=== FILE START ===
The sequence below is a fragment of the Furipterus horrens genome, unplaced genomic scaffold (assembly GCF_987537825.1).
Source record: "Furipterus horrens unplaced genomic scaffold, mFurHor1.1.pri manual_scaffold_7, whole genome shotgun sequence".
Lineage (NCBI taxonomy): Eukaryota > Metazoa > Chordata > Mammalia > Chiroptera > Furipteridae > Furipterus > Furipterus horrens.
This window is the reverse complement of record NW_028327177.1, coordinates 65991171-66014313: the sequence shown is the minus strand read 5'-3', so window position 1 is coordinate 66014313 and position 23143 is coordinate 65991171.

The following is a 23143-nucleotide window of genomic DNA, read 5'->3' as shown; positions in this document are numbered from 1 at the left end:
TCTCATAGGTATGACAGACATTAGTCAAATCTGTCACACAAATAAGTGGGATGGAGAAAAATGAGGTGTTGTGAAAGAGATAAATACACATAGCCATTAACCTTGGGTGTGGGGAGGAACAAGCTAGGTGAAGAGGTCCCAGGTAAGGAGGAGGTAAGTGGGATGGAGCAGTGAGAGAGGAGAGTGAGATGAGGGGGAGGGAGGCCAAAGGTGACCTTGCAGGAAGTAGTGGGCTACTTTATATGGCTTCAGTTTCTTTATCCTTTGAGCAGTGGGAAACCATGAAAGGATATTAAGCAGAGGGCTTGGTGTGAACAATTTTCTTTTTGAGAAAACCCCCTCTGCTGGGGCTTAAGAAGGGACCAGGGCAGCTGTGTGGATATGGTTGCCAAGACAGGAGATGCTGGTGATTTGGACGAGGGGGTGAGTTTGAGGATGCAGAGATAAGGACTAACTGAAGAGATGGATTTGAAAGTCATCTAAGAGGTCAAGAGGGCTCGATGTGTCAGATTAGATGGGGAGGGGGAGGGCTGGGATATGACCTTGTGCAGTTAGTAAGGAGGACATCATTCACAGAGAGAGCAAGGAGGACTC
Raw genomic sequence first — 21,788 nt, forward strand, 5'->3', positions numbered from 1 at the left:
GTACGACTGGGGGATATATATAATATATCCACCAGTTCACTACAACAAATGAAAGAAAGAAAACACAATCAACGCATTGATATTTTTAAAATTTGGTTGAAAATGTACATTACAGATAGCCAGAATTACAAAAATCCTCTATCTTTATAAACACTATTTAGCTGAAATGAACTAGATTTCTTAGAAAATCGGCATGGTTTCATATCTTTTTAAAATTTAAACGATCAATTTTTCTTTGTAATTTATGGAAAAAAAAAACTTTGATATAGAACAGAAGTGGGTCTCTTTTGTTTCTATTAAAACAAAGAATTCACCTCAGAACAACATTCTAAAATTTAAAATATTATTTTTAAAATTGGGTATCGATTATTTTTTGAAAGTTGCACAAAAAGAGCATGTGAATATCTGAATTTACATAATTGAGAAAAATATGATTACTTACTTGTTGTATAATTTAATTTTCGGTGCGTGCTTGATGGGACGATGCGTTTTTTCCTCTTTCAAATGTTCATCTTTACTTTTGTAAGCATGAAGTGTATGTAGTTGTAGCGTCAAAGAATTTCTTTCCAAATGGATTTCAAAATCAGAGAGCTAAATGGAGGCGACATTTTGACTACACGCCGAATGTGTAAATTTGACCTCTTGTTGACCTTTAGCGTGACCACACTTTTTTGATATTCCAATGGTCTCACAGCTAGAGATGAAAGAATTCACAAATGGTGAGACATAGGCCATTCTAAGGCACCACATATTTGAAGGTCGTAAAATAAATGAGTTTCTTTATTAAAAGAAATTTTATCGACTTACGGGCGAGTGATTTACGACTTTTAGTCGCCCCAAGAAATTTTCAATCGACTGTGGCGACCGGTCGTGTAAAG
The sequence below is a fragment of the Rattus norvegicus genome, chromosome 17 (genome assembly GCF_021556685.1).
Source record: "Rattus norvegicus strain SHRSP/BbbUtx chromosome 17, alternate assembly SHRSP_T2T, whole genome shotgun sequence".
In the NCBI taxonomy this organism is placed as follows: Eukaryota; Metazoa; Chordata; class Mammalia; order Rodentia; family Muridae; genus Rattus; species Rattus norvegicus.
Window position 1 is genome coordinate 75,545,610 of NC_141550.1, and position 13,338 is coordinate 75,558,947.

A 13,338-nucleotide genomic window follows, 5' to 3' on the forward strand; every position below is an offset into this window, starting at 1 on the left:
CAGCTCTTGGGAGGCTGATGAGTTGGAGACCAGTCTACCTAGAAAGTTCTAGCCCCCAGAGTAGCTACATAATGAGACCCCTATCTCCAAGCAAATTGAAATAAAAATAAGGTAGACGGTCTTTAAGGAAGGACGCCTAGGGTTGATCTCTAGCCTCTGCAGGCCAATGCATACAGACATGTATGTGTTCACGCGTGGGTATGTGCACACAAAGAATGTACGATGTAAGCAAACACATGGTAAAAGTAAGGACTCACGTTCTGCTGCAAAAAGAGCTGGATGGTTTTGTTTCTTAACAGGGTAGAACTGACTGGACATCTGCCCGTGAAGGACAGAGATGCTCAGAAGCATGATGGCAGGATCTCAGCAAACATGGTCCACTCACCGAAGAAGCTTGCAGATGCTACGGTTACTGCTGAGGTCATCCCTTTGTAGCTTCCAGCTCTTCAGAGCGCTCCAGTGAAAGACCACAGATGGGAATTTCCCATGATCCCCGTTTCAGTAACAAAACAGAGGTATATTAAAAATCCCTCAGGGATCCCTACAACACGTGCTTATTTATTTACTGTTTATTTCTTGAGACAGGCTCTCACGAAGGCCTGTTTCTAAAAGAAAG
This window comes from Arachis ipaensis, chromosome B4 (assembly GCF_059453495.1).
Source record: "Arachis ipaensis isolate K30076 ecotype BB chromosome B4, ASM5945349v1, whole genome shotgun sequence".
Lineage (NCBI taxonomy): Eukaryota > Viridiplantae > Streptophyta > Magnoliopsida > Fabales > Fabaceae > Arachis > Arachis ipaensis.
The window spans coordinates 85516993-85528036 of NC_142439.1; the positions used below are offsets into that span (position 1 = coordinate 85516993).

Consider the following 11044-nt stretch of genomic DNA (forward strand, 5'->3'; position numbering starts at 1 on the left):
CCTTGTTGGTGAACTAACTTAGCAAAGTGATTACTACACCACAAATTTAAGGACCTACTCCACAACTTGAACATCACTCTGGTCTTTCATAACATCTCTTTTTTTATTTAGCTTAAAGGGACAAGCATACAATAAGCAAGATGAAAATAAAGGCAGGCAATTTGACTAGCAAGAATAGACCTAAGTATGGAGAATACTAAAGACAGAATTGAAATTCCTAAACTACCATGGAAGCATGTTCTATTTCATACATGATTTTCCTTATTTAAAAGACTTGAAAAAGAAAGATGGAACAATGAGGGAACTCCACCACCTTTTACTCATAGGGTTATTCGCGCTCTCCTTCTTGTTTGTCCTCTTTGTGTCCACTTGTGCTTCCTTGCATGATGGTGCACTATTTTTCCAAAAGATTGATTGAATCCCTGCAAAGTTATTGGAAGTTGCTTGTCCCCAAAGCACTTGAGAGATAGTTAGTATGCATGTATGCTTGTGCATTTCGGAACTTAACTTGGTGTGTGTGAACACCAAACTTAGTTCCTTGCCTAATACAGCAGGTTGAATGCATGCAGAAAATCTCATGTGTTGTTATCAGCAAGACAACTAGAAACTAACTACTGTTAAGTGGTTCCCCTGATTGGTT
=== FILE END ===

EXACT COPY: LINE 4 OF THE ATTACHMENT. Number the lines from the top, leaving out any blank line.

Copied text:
This window is the reverse complement of record NW_028327177.1, coordinates 65991171-66014313: the sequence shown is the minus strand read 5'-3', so window position 1 is coordinate 66014313 and position 23143 is coordinate 65991171.